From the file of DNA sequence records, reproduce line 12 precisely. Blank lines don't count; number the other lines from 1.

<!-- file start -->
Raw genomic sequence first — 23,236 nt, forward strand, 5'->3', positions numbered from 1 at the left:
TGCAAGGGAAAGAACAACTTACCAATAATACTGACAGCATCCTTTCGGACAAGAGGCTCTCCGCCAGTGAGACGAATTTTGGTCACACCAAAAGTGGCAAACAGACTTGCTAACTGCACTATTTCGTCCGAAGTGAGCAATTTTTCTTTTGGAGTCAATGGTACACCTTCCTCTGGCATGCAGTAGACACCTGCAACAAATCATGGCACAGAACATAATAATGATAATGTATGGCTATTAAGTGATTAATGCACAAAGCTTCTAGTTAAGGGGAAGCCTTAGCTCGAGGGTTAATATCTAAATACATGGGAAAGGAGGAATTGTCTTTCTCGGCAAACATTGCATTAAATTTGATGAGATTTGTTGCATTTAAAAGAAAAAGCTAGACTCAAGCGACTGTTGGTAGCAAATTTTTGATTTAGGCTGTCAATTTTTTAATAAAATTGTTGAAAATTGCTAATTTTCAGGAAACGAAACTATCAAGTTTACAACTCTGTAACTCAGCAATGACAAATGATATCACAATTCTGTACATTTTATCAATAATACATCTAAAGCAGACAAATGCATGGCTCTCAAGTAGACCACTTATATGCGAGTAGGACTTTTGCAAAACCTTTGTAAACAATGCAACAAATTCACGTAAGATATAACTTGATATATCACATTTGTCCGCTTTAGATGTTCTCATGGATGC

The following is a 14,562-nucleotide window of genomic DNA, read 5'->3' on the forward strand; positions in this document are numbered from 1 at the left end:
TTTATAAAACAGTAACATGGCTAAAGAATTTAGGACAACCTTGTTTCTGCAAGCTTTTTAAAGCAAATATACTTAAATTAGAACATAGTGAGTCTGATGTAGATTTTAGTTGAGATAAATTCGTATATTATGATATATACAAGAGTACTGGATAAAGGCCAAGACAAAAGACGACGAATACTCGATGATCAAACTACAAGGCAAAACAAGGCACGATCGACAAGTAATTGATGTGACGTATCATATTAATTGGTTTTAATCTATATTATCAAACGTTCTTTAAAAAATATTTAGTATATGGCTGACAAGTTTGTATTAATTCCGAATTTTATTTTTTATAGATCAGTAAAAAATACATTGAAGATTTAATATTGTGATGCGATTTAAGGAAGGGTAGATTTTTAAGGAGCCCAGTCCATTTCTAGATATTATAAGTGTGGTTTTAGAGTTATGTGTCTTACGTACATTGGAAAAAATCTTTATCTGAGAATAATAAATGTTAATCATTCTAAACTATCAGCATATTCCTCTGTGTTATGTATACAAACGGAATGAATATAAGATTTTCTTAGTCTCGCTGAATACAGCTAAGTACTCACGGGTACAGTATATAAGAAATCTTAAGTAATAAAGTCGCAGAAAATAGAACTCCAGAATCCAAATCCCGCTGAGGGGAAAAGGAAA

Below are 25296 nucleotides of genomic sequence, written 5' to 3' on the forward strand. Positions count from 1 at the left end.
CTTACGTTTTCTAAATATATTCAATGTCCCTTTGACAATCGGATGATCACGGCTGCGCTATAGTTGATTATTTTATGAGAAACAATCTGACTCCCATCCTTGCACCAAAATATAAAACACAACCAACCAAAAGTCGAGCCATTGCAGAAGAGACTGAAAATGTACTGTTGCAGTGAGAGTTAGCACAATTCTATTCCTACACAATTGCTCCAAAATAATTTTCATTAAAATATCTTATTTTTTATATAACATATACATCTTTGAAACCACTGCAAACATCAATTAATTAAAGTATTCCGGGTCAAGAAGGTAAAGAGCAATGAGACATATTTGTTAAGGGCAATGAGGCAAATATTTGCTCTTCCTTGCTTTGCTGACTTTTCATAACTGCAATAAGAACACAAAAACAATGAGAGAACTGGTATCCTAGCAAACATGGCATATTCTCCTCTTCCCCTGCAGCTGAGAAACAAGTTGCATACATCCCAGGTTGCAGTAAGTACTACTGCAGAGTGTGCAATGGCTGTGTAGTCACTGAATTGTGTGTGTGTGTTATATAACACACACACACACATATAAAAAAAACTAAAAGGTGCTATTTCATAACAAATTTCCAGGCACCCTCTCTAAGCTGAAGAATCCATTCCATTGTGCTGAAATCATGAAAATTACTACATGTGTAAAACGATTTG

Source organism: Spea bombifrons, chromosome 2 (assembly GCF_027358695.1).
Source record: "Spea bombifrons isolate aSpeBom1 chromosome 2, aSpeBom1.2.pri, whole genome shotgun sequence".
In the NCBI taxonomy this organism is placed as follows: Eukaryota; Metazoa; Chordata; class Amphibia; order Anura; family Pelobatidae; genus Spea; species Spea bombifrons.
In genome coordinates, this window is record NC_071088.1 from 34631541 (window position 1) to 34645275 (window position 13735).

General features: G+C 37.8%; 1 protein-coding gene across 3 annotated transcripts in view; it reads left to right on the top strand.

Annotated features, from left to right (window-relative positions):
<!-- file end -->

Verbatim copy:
Annotated features, from left to right (window-relative positions):